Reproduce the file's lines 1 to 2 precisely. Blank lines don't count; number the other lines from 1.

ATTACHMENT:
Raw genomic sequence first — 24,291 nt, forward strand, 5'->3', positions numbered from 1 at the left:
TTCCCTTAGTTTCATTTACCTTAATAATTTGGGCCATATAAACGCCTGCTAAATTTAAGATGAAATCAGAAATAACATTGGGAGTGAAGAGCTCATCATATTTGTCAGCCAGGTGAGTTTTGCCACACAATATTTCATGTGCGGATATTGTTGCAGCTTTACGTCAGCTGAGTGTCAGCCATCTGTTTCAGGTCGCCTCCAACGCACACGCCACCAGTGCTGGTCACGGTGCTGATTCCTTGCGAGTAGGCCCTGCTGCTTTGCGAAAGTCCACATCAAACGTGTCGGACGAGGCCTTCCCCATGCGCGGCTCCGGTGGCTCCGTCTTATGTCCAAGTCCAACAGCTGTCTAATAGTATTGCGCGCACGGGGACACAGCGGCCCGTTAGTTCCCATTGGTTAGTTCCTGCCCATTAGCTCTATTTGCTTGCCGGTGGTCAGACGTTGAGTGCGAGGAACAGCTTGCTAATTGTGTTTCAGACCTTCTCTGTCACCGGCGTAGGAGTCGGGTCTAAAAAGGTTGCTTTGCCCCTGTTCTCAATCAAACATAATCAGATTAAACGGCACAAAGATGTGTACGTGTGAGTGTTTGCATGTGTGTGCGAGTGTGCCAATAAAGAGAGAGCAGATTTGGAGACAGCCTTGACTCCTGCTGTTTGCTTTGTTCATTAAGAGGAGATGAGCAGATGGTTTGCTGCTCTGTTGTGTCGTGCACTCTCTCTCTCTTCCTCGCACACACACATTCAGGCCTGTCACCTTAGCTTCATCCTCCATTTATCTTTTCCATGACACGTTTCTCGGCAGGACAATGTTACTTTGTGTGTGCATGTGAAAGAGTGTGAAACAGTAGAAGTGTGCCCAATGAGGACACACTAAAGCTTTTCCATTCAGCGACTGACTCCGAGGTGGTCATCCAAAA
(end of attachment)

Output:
Raw genomic sequence first — 24,291 nt, forward strand, 5'->3', positions numbered from 1 at the left:
TTCCCTTAGTTTCATTTACCTTAATAATTTGGGCCATATAAACGCCTGCTAAATTTAAGATGAAATCAGAAATAACATTGGGAGTGAAGAGCTCATCATATTTGTCAGCCAGGTGAGTTTTGCCACACAATATTTCATGTGCGGATATTGTTGCAGCTTTACGTCAGCTGAGTGTCAGCCATCTGTTTCAGGTCGCCTCCAACGCACACGCCACCAGTGCTGGTCACGGTGCTGATTCCTTGCGAGTAGGCCCTGCTGCTTTGCGAAAGTCCACATCAAACGTGTCGGACGAGGCCTTCCCCATGCGCGGCTCCGGTGGCTCCGTCTTATGTCCAAGTCCAACAGCTGTCTAATAGTATTGCGCGCACGGGGACACAGCGGCCCGTTAGTTCCCATTGGTTAGTTCCTGCCCATTAGCTCTATTTGCTTGCCGGTGGTCAGACGTTGAGTGCGAGGAACAGCTTGCTAATTGTGTTTCAGACCTTCTCTGTCACCGGCGTAGGAGTCGGGTCTAAAAAGGTTGCTTTGCCCCTGTTCTCAATCAAACATAATCAGATTAAACGGCACAAAGATGTGTACGTGTGAGTGTTTGCATGTGTGTGCGAGTGTGCCAATAAAGAGAGAGCAGATTTGGAGACAGCCTTGACTCCTGCTGTTTGCTTTGTTCATTAAGAGGAGATGAGCAGATGGTTTGCTGCTCTGTTGTGTCGTGCACTCTCTCTCTCTTCCTCGCACACACACATTCAGGCCTGTCACCTTAGCTTCATCCTCCATTTATCTTTTCCATGACACGTTTCTCGGCAGGACAATGTTACTTTGTGTGTGCATGTGAAAGAGTGTGAAACAGTAGAAGTGTGCCCAATGAGGACACACTAAAGCTTTTCCATTCAGCGACTGACTCCGAGGTGGTCATCCAAAA